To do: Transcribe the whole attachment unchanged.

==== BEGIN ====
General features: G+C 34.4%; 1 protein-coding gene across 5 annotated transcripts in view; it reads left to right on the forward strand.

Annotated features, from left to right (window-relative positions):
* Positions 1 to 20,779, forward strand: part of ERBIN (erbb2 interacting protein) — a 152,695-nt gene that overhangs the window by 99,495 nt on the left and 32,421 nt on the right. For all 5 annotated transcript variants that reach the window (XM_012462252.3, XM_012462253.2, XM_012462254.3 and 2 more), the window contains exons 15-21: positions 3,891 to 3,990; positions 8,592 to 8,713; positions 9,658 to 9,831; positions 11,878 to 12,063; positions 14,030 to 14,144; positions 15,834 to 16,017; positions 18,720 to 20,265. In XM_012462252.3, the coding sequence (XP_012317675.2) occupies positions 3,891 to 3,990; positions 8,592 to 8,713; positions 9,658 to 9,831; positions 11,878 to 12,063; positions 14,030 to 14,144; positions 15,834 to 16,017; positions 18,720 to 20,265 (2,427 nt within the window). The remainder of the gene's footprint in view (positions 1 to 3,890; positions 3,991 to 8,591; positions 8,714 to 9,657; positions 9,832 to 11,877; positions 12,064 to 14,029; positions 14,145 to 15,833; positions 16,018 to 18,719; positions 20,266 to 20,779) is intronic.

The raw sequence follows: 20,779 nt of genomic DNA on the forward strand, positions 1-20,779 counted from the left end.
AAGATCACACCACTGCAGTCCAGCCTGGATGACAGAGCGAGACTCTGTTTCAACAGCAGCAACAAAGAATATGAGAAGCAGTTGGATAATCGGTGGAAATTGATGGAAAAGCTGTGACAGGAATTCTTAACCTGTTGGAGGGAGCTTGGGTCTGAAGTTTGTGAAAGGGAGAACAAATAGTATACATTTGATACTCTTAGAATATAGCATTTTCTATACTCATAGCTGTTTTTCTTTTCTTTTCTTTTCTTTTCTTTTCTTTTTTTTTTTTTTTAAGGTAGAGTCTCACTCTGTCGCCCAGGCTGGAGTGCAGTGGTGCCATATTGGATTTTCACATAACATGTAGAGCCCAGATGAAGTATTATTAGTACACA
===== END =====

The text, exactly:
General features: G+C 34.4%; 1 protein-coding gene across 5 annotated transcripts in view; it reads left to right on the forward strand.

Annotated features, from left to right (window-relative positions):
* Positions 1 to 20,779, forward strand: part of ERBIN (erbb2 interacting protein) — a 152,695-nt gene that overhangs the window by 99,495 nt on the left and 32,421 nt on the right. For all 5 annotated transcript variants that reach the window (XM_012462252.3, XM_012462253.2, XM_012462254.3 and 2 more), the window contains exons 15-21: positions 3,891 to 3,990; positions 8,592 to 8,713; positions 9,658 to 9,831; positions 11,878 to 12,063; positions 14,030 to 14,144; positions 15,834 to 16,017; positions 18,720 to 20,265. In XM_012462252.3, the coding sequence (XP_012317675.2) occupies positions 3,891 to 3,990; positions 8,592 to 8,713; positions 9,658 to 9,831; positions 11,878 to 12,063; positions 14,030 to 14,144; positions 15,834 to 16,017; positions 18,720 to 20,265 (2,427 nt within the window). The remainder of the gene's footprint in view (positions 1 to 3,890; positions 3,991 to 8,591; positions 8,714 to 9,657; positions 9,832 to 11,877; positions 12,064 to 14,029; positions 14,145 to 15,833; positions 16,018 to 18,719; positions 20,266 to 20,779) is intronic.

The raw sequence follows: 20,779 nt of genomic DNA on the forward strand, positions 1-20,779 counted from the left end.
AAGATCACACCACTGCAGTCCAGCCTGGATGACAGAGCGAGACTCTGTTTCAACAGCAGCAACAAAGAATATGAGAAGCAGTTGGATAATCGGTGGAAATTGATGGAAAAGCTGTGACAGGAATTCTTAACCTGTTGGAGGGAGCTTGGGTCTGAAGTTTGTGAAAGGGAGAACAAATAGTATACATTTGATACTCTTAGAATATAGCATTTTCTATACTCATAGCTGTTTTTCTTTTCTTTTCTTTTCTTTTCTTTTCTTTTTTTTTTTTTTTAAGGTAGAGTCTCACTCTGTCGCCCAGGCTGGAGTGCAGTGGTGCCATATTGGATTTTCACATAACATGTAGAGCCCAGATGAAGTATTATTAGTACACA